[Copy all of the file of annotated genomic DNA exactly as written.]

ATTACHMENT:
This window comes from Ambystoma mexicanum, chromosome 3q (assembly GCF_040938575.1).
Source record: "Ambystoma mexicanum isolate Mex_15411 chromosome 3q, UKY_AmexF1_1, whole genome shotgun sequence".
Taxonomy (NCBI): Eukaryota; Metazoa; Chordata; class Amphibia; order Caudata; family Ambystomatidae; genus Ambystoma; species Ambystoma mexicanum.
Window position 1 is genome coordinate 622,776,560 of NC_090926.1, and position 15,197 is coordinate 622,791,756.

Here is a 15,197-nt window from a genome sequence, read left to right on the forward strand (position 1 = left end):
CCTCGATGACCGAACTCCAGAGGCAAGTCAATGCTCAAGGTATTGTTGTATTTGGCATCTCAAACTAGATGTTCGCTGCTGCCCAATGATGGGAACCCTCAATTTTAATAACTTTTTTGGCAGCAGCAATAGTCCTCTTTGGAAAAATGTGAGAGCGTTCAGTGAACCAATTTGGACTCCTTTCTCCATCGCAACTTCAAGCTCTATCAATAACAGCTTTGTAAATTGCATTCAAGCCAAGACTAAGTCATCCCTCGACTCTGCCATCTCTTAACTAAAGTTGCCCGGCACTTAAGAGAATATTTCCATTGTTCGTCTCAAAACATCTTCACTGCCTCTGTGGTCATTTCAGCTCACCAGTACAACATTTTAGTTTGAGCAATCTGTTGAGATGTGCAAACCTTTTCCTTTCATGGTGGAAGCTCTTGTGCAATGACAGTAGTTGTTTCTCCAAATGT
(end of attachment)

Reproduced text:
This window comes from Ambystoma mexicanum, chromosome 3q (assembly GCF_040938575.1).
Source record: "Ambystoma mexicanum isolate Mex_15411 chromosome 3q, UKY_AmexF1_1, whole genome shotgun sequence".
Taxonomy (NCBI): Eukaryota; Metazoa; Chordata; class Amphibia; order Caudata; family Ambystomatidae; genus Ambystoma; species Ambystoma mexicanum.
Window position 1 is genome coordinate 622,776,560 of NC_090926.1, and position 15,197 is coordinate 622,791,756.

Here is a 15,197-nt window from a genome sequence, read left to right on the forward strand (position 1 = left end):
CCTCGATGACCGAACTCCAGAGGCAAGTCAATGCTCAAGGTATTGTTGTATTTGGCATCTCAAACTAGATGTTCGCTGCTGCCCAATGATGGGAACCCTCAATTTTAATAACTTTTTTGGCAGCAGCAATAGTCCTCTTTGGAAAAATGTGAGAGCGTTCAGTGAACCAATTTGGACTCCTTTCTCCATCGCAACTTCAAGCTCTATCAATAACAGCTTTGTAAATTGCATTCAAGCCAAGACTAAGTCATCCCTCGACTCTGCCATCTCTTAACTAAAGTTGCCCGGCACTTAAGAGAATATTTCCATTGTTCGTCTCAAAACATCTTCACTGCCTCTGTGGTCATTTCAGCTCACCAGTACAACATTTTAGTTTGAGCAATCTGTTGAGATGTGCAAACCTTTTCCTTTCATGGTGGAAGCTCTTGTGCAATGACAGTAGTTGTTTCTCCAAATGT